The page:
by Michael Bond

It is difficult to ignore the grave threats that global warming may someday cause ( coastal flooding, increases in extreme weather, spreading of diseases, and mass extinctions). Yet the mainstream public has managed to ignore the simplest and most practical way to curve global warming – adopting a vegetarian diet.

Contrary to popular belief, CO2 emissions are not the main cause of observed atmospheric warming. There are many other greenhouse gases that trap heat far more powerfully than CO2. Methane is by far the most important non-CO2 greenhouse gas, causing nearly half of the planet’s human-induced warming.

Worldwide, one of the biggest sources of methane is animal agriculture (producing more than 100 million tons of methane a year). About 85 percent of this methane is produced in the digestive processes of cows. While a single cow only releases a relatively small amount of methane, the collective effect on the environment of the world's 1.5 billion cattle is enormous. And meat consumption has increased fivefold in the past fifty years, with no reduction in sight.

A large scale shift to a plant-based diet would lower greenhouse gas emissions more quickly than shifts away from the fossil fuel burning technologies that emit carbon dioxide. Unlike carbon dioxide which can remain in the air for more than a century, methane cycles out of the atmosphere in just eight years. This means that lowering methane emissions may quickly translate to the cooling of the earth.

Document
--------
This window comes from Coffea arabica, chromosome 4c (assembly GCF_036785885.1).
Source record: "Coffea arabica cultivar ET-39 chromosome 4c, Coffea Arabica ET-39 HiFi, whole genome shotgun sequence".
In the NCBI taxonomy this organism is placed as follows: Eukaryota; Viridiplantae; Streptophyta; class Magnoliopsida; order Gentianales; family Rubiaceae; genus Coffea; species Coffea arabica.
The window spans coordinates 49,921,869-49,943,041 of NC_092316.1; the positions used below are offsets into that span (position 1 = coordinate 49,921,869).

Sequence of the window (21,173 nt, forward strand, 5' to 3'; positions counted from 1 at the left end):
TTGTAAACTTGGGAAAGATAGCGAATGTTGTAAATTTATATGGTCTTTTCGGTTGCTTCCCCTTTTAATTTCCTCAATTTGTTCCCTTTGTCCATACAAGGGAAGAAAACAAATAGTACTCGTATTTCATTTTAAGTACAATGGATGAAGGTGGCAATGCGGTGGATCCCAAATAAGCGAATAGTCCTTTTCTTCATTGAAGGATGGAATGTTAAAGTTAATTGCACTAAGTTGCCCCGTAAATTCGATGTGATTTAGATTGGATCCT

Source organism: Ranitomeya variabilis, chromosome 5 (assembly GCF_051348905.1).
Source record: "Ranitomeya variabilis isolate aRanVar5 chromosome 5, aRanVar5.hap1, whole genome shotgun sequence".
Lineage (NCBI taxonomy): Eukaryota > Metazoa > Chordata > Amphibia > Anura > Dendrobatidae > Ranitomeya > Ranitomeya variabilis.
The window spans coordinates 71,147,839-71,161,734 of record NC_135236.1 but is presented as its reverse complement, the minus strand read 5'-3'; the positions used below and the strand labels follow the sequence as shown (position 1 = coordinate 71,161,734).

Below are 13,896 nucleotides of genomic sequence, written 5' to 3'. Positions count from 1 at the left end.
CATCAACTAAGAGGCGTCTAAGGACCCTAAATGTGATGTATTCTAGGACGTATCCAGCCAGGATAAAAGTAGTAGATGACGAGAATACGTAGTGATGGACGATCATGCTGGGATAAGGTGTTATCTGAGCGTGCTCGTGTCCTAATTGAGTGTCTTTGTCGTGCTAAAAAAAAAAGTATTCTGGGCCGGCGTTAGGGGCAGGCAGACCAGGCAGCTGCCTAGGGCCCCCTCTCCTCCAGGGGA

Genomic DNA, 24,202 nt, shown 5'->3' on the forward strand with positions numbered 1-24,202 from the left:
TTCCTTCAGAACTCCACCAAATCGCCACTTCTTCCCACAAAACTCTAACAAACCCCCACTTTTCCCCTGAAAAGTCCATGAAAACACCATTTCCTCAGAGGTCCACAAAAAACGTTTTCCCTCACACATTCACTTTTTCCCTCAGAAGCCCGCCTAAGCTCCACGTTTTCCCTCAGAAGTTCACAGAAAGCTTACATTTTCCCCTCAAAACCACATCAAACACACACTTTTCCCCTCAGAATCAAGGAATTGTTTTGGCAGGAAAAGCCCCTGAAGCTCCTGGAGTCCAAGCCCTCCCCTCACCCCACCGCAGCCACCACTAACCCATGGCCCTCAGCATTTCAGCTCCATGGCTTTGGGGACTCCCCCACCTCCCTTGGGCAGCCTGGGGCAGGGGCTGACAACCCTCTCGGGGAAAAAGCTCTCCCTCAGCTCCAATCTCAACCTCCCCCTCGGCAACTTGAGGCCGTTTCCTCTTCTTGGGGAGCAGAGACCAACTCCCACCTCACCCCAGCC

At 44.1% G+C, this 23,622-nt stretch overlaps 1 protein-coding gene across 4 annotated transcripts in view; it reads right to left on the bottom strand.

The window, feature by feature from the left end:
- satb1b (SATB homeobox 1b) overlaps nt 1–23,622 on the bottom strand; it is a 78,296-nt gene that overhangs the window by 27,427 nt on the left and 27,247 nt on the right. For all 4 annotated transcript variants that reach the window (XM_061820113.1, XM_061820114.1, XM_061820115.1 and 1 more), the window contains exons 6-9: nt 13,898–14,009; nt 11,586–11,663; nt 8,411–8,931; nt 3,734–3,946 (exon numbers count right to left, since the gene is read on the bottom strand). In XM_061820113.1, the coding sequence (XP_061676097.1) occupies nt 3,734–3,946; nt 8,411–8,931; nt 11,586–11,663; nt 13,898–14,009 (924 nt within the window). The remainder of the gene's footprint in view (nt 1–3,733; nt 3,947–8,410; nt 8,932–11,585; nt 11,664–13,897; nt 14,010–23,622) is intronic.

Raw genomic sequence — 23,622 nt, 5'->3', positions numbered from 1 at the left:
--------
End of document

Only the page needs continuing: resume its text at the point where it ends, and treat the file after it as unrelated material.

So what can you do on a practical level?

While polls show that concern about global warming is widespread, most people feel there is little they can do to make a difference. Reducing or eliminating meat consumption is something everyone can do to help reduce one of the largest sources of methane emissions. Vegetarian foods are readily available, and cuts in agricultural methane emissions are achievable at every meal.

The environmental benefits don’t stop there. The same factory farms responsible for these methane emissions also use up most of the country’s water supply, are a leading source of water pollution in the U.S., require a huge amount of fossil fuels to operate, and contribute to deforestation and desertification in order to make range land for cows to feed. If you want to actually do something about global warming, and be a true environmentalist, become a vegetarian, and encourage others to do the same.

Footnotes: 

Don’t let nutritional concerns stand in your way, Down to Earth offers a free Vegetarian Nutrition Class to get you started in the right direction.